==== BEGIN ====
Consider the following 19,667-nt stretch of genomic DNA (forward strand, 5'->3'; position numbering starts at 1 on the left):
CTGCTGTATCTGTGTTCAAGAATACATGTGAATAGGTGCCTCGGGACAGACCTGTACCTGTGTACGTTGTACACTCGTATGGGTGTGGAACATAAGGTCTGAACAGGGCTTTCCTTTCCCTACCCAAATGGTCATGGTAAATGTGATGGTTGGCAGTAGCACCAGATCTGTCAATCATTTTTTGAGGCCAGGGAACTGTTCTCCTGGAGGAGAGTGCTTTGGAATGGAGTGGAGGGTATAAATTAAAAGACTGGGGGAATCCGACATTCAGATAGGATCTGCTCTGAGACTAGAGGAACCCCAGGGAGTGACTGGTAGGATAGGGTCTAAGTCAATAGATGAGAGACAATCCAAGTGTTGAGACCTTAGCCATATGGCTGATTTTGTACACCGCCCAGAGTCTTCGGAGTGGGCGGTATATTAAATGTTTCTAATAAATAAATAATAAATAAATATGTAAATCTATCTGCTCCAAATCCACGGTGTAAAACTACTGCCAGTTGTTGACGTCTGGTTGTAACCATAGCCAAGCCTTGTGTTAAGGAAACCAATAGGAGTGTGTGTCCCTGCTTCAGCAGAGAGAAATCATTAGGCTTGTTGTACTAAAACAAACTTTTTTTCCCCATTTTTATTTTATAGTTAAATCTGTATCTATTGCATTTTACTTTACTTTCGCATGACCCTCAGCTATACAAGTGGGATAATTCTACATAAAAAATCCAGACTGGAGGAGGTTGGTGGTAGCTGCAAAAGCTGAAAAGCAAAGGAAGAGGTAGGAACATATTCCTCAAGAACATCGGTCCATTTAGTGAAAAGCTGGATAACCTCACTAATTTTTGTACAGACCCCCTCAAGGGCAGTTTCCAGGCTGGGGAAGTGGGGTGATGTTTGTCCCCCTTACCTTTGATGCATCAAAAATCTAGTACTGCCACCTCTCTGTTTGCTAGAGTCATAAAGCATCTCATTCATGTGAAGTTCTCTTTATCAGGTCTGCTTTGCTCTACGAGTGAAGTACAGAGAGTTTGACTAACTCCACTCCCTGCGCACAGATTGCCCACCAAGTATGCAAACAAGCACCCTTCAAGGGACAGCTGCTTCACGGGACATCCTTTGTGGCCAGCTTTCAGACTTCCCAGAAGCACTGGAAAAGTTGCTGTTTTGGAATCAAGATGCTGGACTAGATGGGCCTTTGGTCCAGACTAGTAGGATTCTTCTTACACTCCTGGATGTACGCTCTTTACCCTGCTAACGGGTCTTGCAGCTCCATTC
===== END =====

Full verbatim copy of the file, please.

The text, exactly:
Consider the following 19,667-nt stretch of genomic DNA (forward strand, 5'->3'; position numbering starts at 1 on the left):
CTGCTGTATCTGTGTTCAAGAATACATGTGAATAGGTGCCTCGGGACAGACCTGTACCTGTGTACGTTGTACACTCGTATGGGTGTGGAACATAAGGTCTGAACAGGGCTTTCCTTTCCCTACCCAAATGGTCATGGTAAATGTGATGGTTGGCAGTAGCACCAGATCTGTCAATCATTTTTTGAGGCCAGGGAACTGTTCTCCTGGAGGAGAGTGCTTTGGAATGGAGTGGAGGGTATAAATTAAAAGACTGGGGGAATCCGACATTCAGATAGGATCTGCTCTGAGACTAGAGGAACCCCAGGGAGTGACTGGTAGGATAGGGTCTAAGTCAATAGATGAGAGACAATCCAAGTGTTGAGACCTTAGCCATATGGCTGATTTTGTACACCGCCCAGAGTCTTCGGAGTGGGCGGTATATTAAATGTTTCTAATAAATAAATAATAAATAAATATGTAAATCTATCTGCTCCAAATCCACGGTGTAAAACTACTGCCAGTTGTTGACGTCTGGTTGTAACCATAGCCAAGCCTTGTGTTAAGGAAACCAATAGGAGTGTGTGTCCCTGCTTCAGCAGAGAGAAATCATTAGGCTTGTTGTACTAAAACAAACTTTTTTTCCCCATTTTTATTTTATAGTTAAATCTGTATCTATTGCATTTTACTTTACTTTCGCATGACCCTCAGCTATACAAGTGGGATAATTCTACATAAAAAATCCAGACTGGAGGAGGTTGGTGGTAGCTGCAAAAGCTGAAAAGCAAAGGAAGAGGTAGGAACATATTCCTCAAGAACATCGGTCCATTTAGTGAAAAGCTGGATAACCTCACTAATTTTTGTACAGACCCCCTCAAGGGCAGTTTCCAGGCTGGGGAAGTGGGGTGATGTTTGTCCCCCTTACCTTTGATGCATCAAAAATCTAGTACTGCCACCTCTCTGTTTGCTAGAGTCATAAAGCATCTCATTCATGTGAAGTTCTCTTTATCAGGTCTGCTTTGCTCTACGAGTGAAGTACAGAGAGTTTGACTAACTCCACTCCCTGCGCACAGATTGCCCACCAAGTATGCAAACAAGCACCCTTCAAGGGACAGCTGCTTCACGGGACATCCTTTGTGGCCAGCTTTCAGACTTCCCAGAAGCACTGGAAAAGTTGCTGTTTTGGAATCAAGATGCTGGACTAGATGGGCCTTTGGTCCAGACTAGTAGGATTCTTCTTACACTCCTGGATGTACGCTCTTTACCCTGCTAACGGGTCTTGCAGCTCCATTC